Bruce looked down at the table's surface for a moment, then looked up again. His face was now slightly calmer, more confident of his decision made on that night.

"In the end, there was no other option to take."

"I took off my cowl and cape, pushing out the lenses, and using the eyeholes as anchor points for my fingers, lowered my cape to his hands."

The flickering became a full-fledged strobing as the cameras took endless photographs. Bruce controlled his urge to scowl and continued his version of events.

"I pulled him up, hauling him and Katrina over to the edge of the building. And I believe you all know the rest."


Bruce didn't have much experience with the press. After a few shouted questions, he'd clammed up, promising an exclusive with Clark Kent.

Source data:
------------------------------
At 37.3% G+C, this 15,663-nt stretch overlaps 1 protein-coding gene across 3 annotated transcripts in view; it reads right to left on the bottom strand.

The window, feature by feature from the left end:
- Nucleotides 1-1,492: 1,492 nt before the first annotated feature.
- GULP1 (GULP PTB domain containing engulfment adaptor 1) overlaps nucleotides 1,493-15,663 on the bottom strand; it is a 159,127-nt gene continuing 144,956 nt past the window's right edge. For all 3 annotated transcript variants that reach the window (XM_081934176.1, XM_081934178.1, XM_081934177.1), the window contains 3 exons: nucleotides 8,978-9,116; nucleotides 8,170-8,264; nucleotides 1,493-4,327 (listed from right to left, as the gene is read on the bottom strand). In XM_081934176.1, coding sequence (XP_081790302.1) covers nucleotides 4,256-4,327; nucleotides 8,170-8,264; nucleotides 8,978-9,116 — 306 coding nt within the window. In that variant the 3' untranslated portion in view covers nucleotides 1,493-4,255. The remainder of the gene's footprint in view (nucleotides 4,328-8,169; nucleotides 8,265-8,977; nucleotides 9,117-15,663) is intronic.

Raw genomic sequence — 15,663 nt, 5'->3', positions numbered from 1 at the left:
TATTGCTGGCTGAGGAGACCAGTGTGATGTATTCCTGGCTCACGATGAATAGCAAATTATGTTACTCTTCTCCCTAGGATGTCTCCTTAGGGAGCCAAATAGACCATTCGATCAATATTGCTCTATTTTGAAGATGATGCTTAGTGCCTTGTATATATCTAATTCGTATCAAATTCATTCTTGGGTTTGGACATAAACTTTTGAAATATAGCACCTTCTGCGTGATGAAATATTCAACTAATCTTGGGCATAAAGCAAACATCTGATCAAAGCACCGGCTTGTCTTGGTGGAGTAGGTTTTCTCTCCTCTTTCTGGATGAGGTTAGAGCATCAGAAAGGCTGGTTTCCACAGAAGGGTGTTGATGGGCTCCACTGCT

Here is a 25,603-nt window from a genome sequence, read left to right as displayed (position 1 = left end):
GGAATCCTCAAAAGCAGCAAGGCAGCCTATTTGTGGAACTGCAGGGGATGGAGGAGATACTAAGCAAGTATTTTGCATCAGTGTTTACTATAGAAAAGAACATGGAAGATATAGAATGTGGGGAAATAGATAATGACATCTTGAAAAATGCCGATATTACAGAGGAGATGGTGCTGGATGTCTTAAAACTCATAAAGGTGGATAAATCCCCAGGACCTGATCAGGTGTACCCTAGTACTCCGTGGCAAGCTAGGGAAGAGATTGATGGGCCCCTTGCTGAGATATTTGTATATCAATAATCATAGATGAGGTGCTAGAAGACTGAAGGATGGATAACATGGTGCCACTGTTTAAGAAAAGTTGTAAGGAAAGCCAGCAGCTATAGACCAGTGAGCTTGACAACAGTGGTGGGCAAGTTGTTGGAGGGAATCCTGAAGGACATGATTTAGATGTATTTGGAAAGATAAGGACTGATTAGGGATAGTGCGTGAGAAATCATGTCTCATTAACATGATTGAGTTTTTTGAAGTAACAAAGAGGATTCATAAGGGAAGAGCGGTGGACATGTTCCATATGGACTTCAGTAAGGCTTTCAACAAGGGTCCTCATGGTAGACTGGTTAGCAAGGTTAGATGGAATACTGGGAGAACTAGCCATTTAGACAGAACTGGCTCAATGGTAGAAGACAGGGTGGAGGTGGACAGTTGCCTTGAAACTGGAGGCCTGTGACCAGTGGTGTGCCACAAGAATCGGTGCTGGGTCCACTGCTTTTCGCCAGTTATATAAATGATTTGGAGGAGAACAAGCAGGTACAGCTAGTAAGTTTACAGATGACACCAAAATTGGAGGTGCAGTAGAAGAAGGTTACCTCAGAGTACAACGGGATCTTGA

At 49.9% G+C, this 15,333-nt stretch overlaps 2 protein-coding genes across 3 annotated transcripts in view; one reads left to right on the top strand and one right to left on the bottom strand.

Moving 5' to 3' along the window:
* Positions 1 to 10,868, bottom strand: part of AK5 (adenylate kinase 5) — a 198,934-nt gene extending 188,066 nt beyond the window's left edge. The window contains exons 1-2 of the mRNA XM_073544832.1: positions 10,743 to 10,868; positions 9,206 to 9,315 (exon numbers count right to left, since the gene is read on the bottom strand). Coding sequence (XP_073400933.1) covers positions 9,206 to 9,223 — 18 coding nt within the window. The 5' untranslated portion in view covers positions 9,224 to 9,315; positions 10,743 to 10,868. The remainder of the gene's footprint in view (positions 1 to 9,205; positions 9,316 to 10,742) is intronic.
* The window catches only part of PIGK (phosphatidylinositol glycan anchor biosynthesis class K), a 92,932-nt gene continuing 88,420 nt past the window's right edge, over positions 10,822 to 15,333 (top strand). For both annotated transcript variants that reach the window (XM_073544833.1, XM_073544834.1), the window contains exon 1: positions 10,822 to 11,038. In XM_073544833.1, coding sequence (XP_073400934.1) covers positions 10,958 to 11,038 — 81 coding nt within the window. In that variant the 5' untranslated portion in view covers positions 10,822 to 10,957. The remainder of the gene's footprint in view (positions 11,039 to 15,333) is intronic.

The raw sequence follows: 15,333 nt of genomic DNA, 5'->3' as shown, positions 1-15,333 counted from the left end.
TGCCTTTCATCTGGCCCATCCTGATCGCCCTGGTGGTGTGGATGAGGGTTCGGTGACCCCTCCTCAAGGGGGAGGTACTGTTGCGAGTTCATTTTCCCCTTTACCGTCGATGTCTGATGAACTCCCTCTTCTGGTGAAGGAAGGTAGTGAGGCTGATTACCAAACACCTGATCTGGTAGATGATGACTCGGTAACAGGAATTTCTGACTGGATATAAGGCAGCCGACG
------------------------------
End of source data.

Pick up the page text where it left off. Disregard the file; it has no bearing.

Vesper Fairchild was there as well, her face not revealing the betrayal she must have felt.

Bruce hoped that he'd have a chance to talk to her later.

During the final moments of the conference, Bruce had glanced at the Englishman at the end of the room.

Alfred gave him a brief smile, then doffed his hat, leaving, unseen by all but one.



Sasha escorted Bruce to a balcony near the back of the mansion. He looked more preoccupied than usual.

"You okay boss?"

"Yes ... yes, I'm fine."

"You want anything?"

"I think ... I think I'll spend some time in the sun for a while..."

As Sasha closed the door behind them, Bruce considered the current situation.

A child rapist alive. The Myth of the Bat shattered. Decades of work undone.

A life saved.

Bruce felt something ... different.

Parts of him ... shoulders, abdomen, neck ... felt lighter, looser.


Adrian Tullberg has a blurb.